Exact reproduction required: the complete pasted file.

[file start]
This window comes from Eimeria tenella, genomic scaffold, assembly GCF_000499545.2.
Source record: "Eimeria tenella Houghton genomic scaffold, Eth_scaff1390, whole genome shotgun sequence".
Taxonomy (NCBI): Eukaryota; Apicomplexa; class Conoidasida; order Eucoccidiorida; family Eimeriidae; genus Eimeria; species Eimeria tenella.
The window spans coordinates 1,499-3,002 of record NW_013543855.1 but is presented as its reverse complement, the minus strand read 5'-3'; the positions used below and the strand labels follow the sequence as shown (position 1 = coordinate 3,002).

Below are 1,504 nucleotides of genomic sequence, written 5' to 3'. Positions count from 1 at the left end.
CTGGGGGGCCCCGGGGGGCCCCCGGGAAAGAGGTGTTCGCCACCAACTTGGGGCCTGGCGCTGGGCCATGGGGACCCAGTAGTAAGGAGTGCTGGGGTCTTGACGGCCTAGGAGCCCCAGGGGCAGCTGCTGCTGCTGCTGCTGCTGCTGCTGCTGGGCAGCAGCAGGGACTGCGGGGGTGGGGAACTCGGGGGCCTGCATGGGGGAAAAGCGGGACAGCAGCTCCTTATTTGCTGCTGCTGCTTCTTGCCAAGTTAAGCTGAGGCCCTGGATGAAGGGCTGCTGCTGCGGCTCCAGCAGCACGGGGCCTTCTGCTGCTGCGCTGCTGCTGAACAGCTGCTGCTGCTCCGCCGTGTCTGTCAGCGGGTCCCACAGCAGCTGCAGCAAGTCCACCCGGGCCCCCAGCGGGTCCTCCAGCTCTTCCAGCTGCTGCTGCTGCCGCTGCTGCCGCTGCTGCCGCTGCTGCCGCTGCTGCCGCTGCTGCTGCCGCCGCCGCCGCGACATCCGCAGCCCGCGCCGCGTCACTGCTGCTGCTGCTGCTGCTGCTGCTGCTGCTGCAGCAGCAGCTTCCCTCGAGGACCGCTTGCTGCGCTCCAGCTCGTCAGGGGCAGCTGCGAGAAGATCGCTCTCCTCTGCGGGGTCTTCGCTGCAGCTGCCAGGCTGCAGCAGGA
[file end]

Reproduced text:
This window comes from Eimeria tenella, genomic scaffold, assembly GCF_000499545.2.
Source record: "Eimeria tenella Houghton genomic scaffold, Eth_scaff1390, whole genome shotgun sequence".
Taxonomy (NCBI): Eukaryota; Apicomplexa; class Conoidasida; order Eucoccidiorida; family Eimeriidae; genus Eimeria; species Eimeria tenella.
The window spans coordinates 1,499-3,002 of record NW_013543855.1 but is presented as its reverse complement, the minus strand read 5'-3'; the positions used below and the strand labels follow the sequence as shown (position 1 = coordinate 3,002).

Below are 1,504 nucleotides of genomic sequence, written 5' to 3'. Positions count from 1 at the left end.
CTGGGGGGCCCCGGGGGGCCCCCGGGAAAGAGGTGTTCGCCACCAACTTGGGGCCTGGCGCTGGGCCATGGGGACCCAGTAGTAAGGAGTGCTGGGGTCTTGACGGCCTAGGAGCCCCAGGGGCAGCTGCTGCTGCTGCTGCTGCTGCTGCTGCTGGGCAGCAGCAGGGACTGCGGGGGTGGGGAACTCGGGGGCCTGCATGGGGGAAAAGCGGGACAGCAGCTCCTTATTTGCTGCTGCTGCTTCTTGCCAAGTTAAGCTGAGGCCCTGGATGAAGGGCTGCTGCTGCGGCTCCAGCAGCACGGGGCCTTCTGCTGCTGCGCTGCTGCTGAACAGCTGCTGCTGCTCCGCCGTGTCTGTCAGCGGGTCCCACAGCAGCTGCAGCAAGTCCACCCGGGCCCCCAGCGGGTCCTCCAGCTCTTCCAGCTGCTGCTGCTGCCGCTGCTGCCGCTGCTGCCGCTGCTGCCGCTGCTGCCGCTGCTGCTGCCGCCGCCGCCGCGACATCCGCAGCCCGCGCCGCGTCACTGCTGCTGCTGCTGCTGCTGCTGCTGCTGCTGCAGCAGCAGCTTCCCTCGAGGACCGCTTGCTGCGCTCCAGCTCGTCAGGGGCAGCTGCGAGAAGATCGCTCTCCTCTGCGGGGTCTTCGCTGCAGCTGCCAGGCTGCAGCAGGA